Lettuce and the Laws of Thermodynamics

by Bill Duesing

First broadcast on WSHU/WSUF-FM, October 31, 1997

The laws of thermodynamics govern the flow of energy in the universe, and in our everyday lives. These laws aren't like campaign-finance laws or speed limits; the laws of thermodynamics can't be broken. Government and business leaders who talk about energy use and the global climate treaty seem especially ignorant of the second law of thermodynamics, and of the guidance it provides in choosing ways to satisfy our needs.

The first law states that energy is neither created nor destroyed; it can only be transformed - changed, for example, from fuel into motion. Efficiency according to the first law is computed by comparing the amount of energy that goes into a system with the amount of work that results. A car which gets 40 miles per gallon of gas is more efficient at converting gasoline's energy into distance traveled than a car that gets 15 miles per gallon.

The second law states essentially, that energy transformation goes in one direction only. A car's waste heat and motion can't be converted back to gasoline's original, concentrated, high-quality energy. And, this one-way energy conversion creates disorder or entropy which tends to accumulate. If more energy is transformed, more entropy is created. Air pollution and climate change are just two of the forms that the entropy (from the conversion of gasoline to motion) takes.

To measure efficiency according to the second law of thermodynamics, the energy that we do use is compared to the minimum energy required to accomplish the same work. In effect, the question is, "How can we produce less disorder and still satisfy our needs?"

A head of iceberg lettuce provides a good lesson. With the help of the educators in a workshop I presented at the "Connecticut Energy Council for Teachers Conference," I compared the energy conversions required and the resulting entropy for several ways of satisfying a single need. In this case, the need for crunchy green plant material for salads and sandwiches.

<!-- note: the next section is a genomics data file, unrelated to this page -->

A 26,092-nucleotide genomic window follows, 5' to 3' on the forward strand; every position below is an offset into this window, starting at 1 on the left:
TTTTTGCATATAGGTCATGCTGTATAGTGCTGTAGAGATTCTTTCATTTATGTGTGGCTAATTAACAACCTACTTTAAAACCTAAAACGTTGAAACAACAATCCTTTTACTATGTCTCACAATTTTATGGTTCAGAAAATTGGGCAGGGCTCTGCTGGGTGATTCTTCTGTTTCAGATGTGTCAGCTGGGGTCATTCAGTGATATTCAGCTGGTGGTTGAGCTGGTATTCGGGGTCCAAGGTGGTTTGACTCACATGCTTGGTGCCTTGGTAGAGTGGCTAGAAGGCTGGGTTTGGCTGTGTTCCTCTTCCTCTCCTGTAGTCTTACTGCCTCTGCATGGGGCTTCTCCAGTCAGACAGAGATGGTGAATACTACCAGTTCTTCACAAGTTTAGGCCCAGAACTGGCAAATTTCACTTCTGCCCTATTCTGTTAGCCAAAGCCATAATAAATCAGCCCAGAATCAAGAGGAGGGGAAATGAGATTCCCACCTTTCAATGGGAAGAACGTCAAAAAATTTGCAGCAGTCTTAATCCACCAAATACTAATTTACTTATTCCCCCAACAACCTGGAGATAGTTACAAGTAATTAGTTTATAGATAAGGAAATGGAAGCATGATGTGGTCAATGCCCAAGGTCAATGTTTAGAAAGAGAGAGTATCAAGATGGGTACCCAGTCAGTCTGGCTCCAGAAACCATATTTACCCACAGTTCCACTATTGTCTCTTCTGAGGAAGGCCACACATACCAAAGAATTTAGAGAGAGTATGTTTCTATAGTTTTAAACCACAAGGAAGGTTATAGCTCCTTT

But first, a little background information. Lettuce is over 95% water. This head of iceberg lettuce, like more than 90% of the lettuce eaten in this country, was grown in the far west, on the California coastal plain or in the California or Arizona desert. I bought this lettuce at a neighborhood market in Derby. It was the first lettuce I've bought in many years. Before I could get the money out my pocket, the owner put the plastic wrapped head into another plastic bag.

The teachers and I brainstormed the numerous ways that energy was transformed to produce and deliver that lettuce. The resulting list, just for that one head of lettuce, filled two full blackboards.

Of course, each time energy is transformed, entropy is created. Truck exhaust, hazardous wastes from pesticide and plastics factories, the plastic wrapper and empty bag as well as the ecological changes caused by large-scale irrigation are just a few examples of the entropy created by this one head of lettuce.

Each of these transformations can be made more efficient according to the first law of thermodynamics. Making pesticides could require fewer kilowatt hours of electricity, trucks may get more miles per gallon, store coolers may use less energy, and on and on through all the steps.

However, it is second-law efficiency that we need to understand. For that, we compare the energy used in all of those steps to the minimum energy required to provide us with crunchy greens. One teacher quickly suggested that growing lettuce in a home garden which is hand-tended and fertilized with compost uses very little energy. This is possible here for six to eight months of the year. I suggested sprouting seeds on the kitchen counter for the winter months. Sprouts provide crunchy greens with additional nutritional benefits.

Compared to garden lettuce or sprouts, the second-law efficiency of California iceberg is nearly zero. Stated another way, despite first-law efficiency improvements, the California lettuce is almost absolutely inefficient according to the important second law.

If we really want to slow down climate change and still satisfy our needs, the second law of thermodynamics provides clear guidance. While globalization increases the energy transformations and entropy produced in satisfying our needs, the second law points to the importance of simple, local solutions.

This is Bill Duesing, Living on the Earth


This page and its contents are copyright © 1997 by WSHU-FM, Fairfield, CT, and by Bill Duesing.